Then, there was the time some five or six years later, when I actually did have authorization to open my mouth on occasion. I was uchidachi, doing kuritsuke with a relative beginner. Things just weren’t working out right–the angle was off and the resulting leverage was wrong. I couldn’t quite figure it out. I made him do it over and over again. Suddenly, I realized that it wasn’t his problem–it was mine. I had gotten sloppy about the distancing on my cuts, and I wasn’t cutting to reach. Lesson learned? Always look to your own technique to solve difficulties with your partner; don’t assume that they are at fault.

We like being right. We need to let go of that and concentrate on training in the ryu correctly.

Mind your own training: Don’t compare/discriminate on corrections (not all are intended for you)/don’t be helpful/no competition.

Refrain from pointing out errors that other people are making. This does not, contrary to popular belief, impress the teacher. Some instructors perceive this as a questioning/challenging of their authority/competency, and no matter how you as a modern Westerner feel about it, this is an enormous no-no. Teachers frequently have very good reasons for not correcting a specific problem in an individual. Let the teacher do his or her job.

I have been told when I call a student on this (file this under excuses), that the student is just trying to figure out how he or she should be doing a particular move. At the beginning the student shouldn’t even be trying to figure it out (remember “shu” in shu, ha, ri?). The teacher is there to show and tell you what you should be doing.

Now suppose you really do just want to know if something someone else is doing is what you should be striving to emulate. First, of all, couch the question in terms of your own training or technique. Do the move for the teacher and ask if this is how he wants it done. The best course is to do it to the best of your own understanding; the alternative sets up a very unpleasant scenario. Let’s visit it. You decide you really need to know if what your sempai is doing is correct or not, so you demonstrate the move as you perceive your sempai to be doing it, and ask if the move is correct. More often than not, you’ll get “Who the hell taught you that?” Answer truthfully, and you may get at least an explanation for the difference, but most probably your teacher will ask, “Is so-and-so your teacher?”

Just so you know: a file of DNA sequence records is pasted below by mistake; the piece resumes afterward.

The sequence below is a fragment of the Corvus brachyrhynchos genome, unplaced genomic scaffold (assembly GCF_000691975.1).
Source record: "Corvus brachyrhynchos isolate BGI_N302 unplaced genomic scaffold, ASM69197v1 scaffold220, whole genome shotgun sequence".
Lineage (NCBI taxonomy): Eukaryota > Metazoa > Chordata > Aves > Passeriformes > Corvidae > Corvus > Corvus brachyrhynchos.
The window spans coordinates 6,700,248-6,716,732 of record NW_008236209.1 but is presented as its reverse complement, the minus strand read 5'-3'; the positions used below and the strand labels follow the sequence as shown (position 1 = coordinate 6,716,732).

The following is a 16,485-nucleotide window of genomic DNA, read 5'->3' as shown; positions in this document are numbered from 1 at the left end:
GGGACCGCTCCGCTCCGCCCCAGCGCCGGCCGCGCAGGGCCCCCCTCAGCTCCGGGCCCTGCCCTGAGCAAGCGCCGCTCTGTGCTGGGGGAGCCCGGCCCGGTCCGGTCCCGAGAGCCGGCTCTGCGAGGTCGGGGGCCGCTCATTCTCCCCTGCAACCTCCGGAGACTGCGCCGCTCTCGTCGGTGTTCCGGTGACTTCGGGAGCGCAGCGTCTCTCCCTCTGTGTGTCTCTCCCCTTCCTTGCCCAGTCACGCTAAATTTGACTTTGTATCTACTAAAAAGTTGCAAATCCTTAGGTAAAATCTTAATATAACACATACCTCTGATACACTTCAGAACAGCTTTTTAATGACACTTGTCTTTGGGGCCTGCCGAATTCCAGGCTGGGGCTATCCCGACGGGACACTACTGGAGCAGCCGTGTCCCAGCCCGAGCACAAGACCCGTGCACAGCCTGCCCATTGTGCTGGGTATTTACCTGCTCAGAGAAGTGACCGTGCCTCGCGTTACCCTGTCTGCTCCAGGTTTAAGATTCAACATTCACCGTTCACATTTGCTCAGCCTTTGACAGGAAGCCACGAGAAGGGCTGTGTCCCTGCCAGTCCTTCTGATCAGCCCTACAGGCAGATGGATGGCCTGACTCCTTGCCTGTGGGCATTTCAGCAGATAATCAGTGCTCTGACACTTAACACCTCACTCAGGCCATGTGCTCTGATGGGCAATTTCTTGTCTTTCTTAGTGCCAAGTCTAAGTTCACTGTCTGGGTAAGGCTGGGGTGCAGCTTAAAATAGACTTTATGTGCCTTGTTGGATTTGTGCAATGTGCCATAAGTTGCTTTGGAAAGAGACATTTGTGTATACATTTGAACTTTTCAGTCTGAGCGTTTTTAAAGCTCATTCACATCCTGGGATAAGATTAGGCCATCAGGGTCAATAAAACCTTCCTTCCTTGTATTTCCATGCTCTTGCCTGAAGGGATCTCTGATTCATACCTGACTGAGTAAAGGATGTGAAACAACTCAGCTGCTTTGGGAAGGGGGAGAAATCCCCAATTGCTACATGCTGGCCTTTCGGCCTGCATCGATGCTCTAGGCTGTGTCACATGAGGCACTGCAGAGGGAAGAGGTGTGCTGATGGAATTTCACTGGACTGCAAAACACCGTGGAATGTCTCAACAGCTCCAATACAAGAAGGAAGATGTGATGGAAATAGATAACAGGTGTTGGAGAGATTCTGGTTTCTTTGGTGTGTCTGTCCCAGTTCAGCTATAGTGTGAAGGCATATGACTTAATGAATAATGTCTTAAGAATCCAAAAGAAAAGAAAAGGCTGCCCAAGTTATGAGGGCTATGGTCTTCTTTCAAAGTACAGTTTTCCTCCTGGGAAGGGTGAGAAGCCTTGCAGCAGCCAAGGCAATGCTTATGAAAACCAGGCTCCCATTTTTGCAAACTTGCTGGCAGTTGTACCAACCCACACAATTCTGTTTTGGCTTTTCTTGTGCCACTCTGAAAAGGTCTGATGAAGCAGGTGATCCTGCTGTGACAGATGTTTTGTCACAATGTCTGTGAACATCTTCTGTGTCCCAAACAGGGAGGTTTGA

Now most people actually do this from either a sincere desire to learn or a sincere desire to help–that’s a particularly American trait. But it causes a problem–for one thing it seems, from a teacher’s perspective, as if you are assuming some sort of equivalent status or knowledge. I know that’s not what is really going through your head, but in Japan, juniors stay pretty much silent, and the only people who instruct are designated authorized and licensed instructors. Students don’t help one another; they focus on improving their own training.

It can also interfere in the connection between the teacher and the student–the teacher personalizes the teachings. [Here begins 12/2015 continuation] A correction given to someone else is most likely not relevant for your training. We frequently “over-correct” something to get someone out of a habit, then pull them back to where they need to be. While doing the “over-correction” they may look pretty wonky. That’s okay, they are in the midst of a process. Can you successfully navigate the kata with them? If so, just train. Learn to make subtle adjustments suitable to the level of your training partner.